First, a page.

“One degree. Applying one extra degree of temperature to water means the difference between something that is simply very hot and something that generates enough force to power a machine - a beautifully uncomplicated metaphor that ideally should feed our every endeavor - consistently pushing us to make the extra effort in every task, action and effort we undertake. Two-twelve serves as a forceful drill sergeant with its motivating and focused message while adhering to a scientific law - a natural law. It reminds us that seemingly small things can make tremendous differences.” Samuel L. Parker, 212: The Extra Degree
I don’t know about you, but the first time I heard the presentation of this concept, I had a real “duh” moment.  It was like I knew it, but I never really thought about the science of it and the difference between boiling and not boiling.  211degrees is a comforting bowl of soup, but 212 degrees is real power!

So as I read through all this stuff, I noticed something very important:  the difference between just hot and boiling comes from within each individual.  Hm.  Anybody see a problem?  Yeah, me too. 

Don’t ya hate it when that happens?  A person with a really good idea all of a sudden dives off in the wrong direction.  You and I both know that the final degree does not reside in any of us.  We will forever be bowls of soup – good, but innocuous.  That 212th degree can only come from one place…say it with me…the Holy Spirit.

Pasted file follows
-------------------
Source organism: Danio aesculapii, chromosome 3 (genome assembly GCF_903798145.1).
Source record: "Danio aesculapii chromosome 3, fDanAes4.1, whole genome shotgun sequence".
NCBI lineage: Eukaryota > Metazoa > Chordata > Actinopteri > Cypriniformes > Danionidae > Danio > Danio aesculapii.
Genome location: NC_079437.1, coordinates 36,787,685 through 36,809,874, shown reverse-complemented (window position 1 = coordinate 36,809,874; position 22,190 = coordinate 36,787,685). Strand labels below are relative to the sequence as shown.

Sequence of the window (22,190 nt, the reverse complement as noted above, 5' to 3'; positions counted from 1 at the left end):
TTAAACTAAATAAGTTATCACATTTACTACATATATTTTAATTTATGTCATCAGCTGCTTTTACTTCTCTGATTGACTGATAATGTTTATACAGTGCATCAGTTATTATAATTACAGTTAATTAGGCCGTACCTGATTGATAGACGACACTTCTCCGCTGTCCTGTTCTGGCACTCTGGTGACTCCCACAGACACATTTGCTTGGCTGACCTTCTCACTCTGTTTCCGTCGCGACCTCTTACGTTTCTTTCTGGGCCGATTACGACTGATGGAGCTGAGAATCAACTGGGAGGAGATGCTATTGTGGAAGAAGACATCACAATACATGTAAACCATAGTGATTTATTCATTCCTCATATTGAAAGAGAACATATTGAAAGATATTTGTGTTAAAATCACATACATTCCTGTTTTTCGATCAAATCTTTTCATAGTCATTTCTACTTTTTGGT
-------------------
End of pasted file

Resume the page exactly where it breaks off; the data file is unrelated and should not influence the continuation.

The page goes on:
When we look at the intensity of the disciples, we can see the moment they crossed the line.  In the upper room, at Pentecost, the disciples became Spirit driven.  The power spilled out of them just like steam out of locomotive.  From that moment on, the people who were filled with the spirit had one goal:  to tell people about Jesus.

Can you imagine what it would be like to be consumed with preaching the truth about Jesus where ever we go?  You wouldn’t worry if it made some people uncomfortable, or even angry; you’d tell anybody who would listen that Jesus loved them and died to pay the penalty for sin.  Nothing else would matter.

So, where are all the 212 degree Christians today?  Are you a 212 degree Christian? Am I?  How would we know?  What does a 212 degree Christian look like?  Can you tell just by looking? 
“The same intensity of desire to save sinners that marked the life of the Saviour marks the life of His true follower.” E.G. White, Testimonies, vol. 7, p. 10. (1902)